Impressed by its use of geothermal energy, a solar wall and other features, the Canada Green Building Council has just awarded its first zero carbon certificate to a 9,300 sq m, triple-glazed office in Waterloo, Ontario.
When complete the Evolv1 building should produce more energy than it consumes, if the design performs as intended.
One member of the hard-to-please public criticised the size of its car park, however, but the developer said even that had good, green credentials (explained below).
Developed by the Cora Group, a local office specialist, the Evolv1 complex in Waterloo’s David Johnston Research + Technology Park will have accountant EY as the anchor tenant.
It is one of 16 projects across the country selected by council to participate in a two-year pilot of its Zero Carbon standard.
To receive the certification, Evolv1 demonstrated that it had computer models showing a zero carbon balance over the year, that it had suitably efficient envelope and ventilation system, and onsite renewable energy systems capable of providing at least 5% of building energy consumption.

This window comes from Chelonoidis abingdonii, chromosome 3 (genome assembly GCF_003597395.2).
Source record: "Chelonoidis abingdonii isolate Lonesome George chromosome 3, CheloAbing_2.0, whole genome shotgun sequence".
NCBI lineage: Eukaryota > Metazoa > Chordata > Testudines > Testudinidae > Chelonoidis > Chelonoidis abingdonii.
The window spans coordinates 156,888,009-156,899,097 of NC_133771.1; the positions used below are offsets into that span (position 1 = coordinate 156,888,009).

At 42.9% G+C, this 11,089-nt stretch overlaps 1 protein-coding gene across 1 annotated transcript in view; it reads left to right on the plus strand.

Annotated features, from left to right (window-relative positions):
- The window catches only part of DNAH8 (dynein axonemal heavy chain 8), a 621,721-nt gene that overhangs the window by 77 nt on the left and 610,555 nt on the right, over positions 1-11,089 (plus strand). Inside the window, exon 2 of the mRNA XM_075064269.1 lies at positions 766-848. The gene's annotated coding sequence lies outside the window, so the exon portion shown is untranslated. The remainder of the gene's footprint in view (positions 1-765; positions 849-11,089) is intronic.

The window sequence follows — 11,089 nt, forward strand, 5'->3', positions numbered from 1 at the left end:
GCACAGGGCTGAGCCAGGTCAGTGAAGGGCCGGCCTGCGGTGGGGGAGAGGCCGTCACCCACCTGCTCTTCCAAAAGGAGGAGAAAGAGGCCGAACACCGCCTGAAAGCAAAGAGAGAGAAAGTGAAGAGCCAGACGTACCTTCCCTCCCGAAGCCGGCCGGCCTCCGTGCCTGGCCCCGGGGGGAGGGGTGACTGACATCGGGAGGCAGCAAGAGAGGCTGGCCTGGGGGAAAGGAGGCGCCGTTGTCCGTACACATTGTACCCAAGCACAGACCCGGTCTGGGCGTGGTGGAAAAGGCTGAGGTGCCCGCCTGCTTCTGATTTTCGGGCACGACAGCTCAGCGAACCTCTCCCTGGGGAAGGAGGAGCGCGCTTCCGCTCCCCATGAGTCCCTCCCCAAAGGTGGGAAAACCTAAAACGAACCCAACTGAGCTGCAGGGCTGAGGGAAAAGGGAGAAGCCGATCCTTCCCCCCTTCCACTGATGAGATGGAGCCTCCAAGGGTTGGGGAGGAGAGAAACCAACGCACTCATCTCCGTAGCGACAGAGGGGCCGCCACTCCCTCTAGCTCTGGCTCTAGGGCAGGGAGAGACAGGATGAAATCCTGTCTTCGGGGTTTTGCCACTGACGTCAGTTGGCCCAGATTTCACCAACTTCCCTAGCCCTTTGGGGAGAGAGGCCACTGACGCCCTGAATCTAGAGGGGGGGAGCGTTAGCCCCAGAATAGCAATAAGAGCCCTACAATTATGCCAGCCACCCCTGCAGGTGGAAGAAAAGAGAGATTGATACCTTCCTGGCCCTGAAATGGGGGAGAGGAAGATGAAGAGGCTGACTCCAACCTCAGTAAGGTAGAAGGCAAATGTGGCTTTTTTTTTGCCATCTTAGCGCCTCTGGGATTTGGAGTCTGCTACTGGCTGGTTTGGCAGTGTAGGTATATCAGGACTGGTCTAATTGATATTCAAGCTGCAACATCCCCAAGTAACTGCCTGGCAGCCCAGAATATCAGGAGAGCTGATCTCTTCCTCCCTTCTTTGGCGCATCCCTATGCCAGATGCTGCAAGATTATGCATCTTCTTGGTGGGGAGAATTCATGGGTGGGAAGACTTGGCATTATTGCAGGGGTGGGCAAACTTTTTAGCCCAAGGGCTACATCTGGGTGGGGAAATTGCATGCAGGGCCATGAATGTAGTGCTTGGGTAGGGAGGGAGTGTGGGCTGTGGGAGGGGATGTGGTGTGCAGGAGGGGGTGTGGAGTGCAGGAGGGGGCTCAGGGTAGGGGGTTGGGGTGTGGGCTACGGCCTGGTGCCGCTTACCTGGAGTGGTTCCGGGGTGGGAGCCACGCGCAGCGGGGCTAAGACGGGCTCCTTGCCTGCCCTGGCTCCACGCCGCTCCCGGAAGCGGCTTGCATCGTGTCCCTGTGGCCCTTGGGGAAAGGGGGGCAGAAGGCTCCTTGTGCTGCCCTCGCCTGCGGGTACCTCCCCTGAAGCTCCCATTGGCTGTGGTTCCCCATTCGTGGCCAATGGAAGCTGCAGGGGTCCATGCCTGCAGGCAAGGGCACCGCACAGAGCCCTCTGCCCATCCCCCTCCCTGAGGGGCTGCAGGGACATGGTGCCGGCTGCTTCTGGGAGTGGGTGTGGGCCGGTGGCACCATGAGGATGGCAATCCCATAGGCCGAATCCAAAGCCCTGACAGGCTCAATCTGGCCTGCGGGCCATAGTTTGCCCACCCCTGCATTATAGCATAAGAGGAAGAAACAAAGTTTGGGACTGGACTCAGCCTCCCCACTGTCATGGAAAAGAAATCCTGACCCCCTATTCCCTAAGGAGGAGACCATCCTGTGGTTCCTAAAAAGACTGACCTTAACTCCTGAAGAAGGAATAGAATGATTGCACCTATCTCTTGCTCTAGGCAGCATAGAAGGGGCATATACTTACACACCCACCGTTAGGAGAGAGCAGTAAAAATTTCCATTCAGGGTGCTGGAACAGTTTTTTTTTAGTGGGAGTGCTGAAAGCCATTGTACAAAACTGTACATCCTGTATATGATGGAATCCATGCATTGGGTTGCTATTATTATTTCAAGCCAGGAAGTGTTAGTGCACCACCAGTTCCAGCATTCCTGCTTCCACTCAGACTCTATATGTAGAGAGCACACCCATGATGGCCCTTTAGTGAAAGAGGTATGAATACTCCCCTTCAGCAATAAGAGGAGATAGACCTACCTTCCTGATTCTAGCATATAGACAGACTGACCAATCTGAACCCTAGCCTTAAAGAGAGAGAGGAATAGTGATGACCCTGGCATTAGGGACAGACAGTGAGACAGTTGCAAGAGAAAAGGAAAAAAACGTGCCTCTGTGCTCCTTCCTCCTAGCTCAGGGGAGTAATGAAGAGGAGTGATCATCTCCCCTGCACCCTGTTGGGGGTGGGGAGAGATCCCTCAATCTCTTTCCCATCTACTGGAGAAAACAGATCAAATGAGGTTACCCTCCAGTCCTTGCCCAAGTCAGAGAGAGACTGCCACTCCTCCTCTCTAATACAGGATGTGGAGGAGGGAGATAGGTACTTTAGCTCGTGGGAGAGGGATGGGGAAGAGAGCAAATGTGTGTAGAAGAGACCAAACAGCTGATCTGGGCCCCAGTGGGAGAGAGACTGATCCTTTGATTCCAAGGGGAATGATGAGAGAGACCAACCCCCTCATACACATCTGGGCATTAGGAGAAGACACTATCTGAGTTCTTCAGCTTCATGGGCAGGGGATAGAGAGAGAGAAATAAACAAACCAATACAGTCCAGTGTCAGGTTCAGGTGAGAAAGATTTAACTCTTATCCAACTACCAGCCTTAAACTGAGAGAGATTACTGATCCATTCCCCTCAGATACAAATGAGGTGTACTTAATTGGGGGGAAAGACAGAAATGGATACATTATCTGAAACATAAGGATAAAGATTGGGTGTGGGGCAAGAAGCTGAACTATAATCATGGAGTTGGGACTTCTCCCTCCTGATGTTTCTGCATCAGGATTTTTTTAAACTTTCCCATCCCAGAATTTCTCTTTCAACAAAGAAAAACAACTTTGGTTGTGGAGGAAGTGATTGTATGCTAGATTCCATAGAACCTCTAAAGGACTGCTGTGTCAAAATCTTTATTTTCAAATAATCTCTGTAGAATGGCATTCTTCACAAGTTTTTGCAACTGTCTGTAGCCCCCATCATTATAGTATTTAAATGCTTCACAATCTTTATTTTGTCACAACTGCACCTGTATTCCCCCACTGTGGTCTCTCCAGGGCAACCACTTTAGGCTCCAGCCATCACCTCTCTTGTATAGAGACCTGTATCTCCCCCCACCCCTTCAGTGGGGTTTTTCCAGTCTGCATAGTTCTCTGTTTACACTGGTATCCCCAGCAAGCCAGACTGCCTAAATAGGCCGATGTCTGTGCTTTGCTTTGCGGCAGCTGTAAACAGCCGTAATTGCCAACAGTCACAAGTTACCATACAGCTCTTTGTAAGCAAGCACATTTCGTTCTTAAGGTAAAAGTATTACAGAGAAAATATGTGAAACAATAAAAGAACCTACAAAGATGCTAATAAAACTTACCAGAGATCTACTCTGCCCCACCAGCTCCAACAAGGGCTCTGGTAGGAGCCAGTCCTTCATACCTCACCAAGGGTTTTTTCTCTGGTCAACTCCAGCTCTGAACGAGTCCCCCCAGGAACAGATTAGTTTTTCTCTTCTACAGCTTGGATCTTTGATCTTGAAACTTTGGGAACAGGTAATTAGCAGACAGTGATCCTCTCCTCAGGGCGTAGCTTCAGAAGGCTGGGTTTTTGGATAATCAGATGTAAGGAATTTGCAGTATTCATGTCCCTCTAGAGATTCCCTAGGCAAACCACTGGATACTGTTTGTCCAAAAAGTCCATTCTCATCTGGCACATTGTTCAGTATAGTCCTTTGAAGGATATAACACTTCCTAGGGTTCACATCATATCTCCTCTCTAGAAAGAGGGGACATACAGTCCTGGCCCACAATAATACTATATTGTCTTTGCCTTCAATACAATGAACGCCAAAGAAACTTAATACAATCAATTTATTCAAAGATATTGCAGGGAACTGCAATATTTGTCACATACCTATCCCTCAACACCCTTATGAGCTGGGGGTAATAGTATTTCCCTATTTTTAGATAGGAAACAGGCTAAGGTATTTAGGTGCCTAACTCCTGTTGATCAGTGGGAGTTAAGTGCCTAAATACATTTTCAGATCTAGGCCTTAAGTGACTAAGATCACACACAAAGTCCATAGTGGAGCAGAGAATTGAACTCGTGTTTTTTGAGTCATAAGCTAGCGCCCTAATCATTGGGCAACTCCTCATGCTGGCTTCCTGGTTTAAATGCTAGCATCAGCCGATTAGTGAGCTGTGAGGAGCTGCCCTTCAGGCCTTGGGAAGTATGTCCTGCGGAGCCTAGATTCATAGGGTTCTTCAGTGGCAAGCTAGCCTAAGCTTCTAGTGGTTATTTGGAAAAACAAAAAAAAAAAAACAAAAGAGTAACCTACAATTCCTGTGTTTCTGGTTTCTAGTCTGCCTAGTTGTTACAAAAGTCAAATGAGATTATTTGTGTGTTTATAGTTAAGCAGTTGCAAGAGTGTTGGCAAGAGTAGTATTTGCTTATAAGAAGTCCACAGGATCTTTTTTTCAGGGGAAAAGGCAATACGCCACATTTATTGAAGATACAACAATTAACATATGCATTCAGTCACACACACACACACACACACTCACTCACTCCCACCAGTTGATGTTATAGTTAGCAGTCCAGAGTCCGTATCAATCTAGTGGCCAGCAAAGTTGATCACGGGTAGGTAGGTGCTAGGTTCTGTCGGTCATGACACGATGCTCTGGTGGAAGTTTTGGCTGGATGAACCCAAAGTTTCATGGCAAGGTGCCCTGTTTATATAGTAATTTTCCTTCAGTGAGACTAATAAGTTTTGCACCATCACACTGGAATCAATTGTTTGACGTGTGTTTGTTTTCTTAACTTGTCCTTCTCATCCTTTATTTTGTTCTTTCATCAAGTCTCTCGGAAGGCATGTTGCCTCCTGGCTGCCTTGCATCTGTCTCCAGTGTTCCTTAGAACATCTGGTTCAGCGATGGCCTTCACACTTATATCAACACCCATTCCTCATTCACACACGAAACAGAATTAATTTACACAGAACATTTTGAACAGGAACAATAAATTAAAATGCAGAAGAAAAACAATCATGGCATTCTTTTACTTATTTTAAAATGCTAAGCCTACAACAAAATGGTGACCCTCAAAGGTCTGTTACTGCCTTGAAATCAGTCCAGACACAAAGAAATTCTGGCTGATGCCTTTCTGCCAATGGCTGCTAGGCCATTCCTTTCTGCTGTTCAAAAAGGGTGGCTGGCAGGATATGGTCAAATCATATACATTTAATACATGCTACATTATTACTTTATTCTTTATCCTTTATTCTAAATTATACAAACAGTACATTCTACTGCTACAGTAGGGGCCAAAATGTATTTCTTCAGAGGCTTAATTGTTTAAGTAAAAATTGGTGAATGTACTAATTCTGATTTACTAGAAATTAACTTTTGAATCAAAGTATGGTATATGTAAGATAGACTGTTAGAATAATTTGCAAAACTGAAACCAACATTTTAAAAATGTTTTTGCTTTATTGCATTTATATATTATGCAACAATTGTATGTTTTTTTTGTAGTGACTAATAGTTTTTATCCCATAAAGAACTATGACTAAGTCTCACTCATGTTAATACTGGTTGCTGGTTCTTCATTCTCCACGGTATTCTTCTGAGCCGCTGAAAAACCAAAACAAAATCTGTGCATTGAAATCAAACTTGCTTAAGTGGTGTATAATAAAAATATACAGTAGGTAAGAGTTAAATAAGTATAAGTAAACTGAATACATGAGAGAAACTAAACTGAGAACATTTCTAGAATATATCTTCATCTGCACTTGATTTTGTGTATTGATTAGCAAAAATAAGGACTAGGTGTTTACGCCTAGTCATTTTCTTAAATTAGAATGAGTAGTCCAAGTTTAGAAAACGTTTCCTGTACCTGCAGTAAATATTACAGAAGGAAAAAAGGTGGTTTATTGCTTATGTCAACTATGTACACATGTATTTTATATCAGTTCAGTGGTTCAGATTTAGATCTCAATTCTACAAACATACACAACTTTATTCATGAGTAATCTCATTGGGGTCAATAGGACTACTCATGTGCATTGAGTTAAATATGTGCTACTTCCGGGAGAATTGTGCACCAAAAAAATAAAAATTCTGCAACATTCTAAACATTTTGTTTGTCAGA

Stantec’s Richard Williams being interviewed about Evolv1 on Canadian television (Stantec via Twitter)
As well as triple glazing, the building’s envelope incorporates a solar wall for preheated ventilation, geothermal energy and variable refrigerant flow technology, a three-storey green wall and photovoltaics.
The building was designed and engineered by Stantec, and constructed by Melloul Blamey.
Richard Williams, principal with Stantec (pictured), commented: "We are proud of how Evolv1 expands the definition of sustainability. This project advances the business case and economic model for sustainable design in a multi-tenant building. It is a building that supports human health and wellness, important characteristics for today’s premiere tenants and their employees."
Adrian Conrad, the chief operating officer of Cora Group, added: "This has been a building several years in the imagining, planning, and making. It is the result of a collaborative effort by The Cora Group, our design partner Stantec, and our many stakeholders. We firmly believe Evolv1 sets a new benchmark for green building design and construction."
The announcement did provoke one nit-pick from Twitter-user Mike Boos, who commented: "There’s no good reason to have that much parking right next to a light rail stop and the Trans Canada Trail."
To that criticism, Cora Group replied that it had installed 28 electric vehicle chargers, secure bike storage and that "most parking is located under solar panels".
Top image: A rendering of Evolv1 (Stantec)